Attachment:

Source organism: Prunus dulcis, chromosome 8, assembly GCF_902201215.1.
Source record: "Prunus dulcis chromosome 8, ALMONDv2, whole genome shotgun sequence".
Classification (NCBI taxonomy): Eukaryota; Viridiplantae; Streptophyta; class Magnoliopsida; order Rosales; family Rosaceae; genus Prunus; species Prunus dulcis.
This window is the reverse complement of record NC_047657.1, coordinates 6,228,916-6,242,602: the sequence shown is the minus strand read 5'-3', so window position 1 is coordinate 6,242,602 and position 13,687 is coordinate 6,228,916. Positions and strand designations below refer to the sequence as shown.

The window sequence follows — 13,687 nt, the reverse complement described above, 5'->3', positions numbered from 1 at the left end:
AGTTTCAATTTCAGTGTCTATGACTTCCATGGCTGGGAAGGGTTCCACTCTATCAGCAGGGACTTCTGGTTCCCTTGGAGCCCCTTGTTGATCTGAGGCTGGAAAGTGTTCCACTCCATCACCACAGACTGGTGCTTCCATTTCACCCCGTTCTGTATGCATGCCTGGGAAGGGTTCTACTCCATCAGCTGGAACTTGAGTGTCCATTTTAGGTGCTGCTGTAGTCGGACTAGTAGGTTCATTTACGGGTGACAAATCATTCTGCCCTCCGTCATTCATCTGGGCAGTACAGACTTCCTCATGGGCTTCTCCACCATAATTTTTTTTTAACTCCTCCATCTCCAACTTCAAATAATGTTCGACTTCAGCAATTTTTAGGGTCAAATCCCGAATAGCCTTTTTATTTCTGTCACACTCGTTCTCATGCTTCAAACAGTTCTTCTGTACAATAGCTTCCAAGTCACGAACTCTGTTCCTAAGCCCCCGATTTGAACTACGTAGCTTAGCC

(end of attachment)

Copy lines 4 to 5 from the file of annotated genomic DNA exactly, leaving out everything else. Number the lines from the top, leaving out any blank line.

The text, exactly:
This window is the reverse complement of record NC_047657.1, coordinates 6,228,916-6,242,602: the sequence shown is the minus strand read 5'-3', so window position 1 is coordinate 6,242,602 and position 13,687 is coordinate 6,228,916. Positions and strand designations below refer to the sequence as shown.

The window sequence follows — 13,687 nt, the reverse complement described above, 5'->3', positions numbered from 1 at the left end: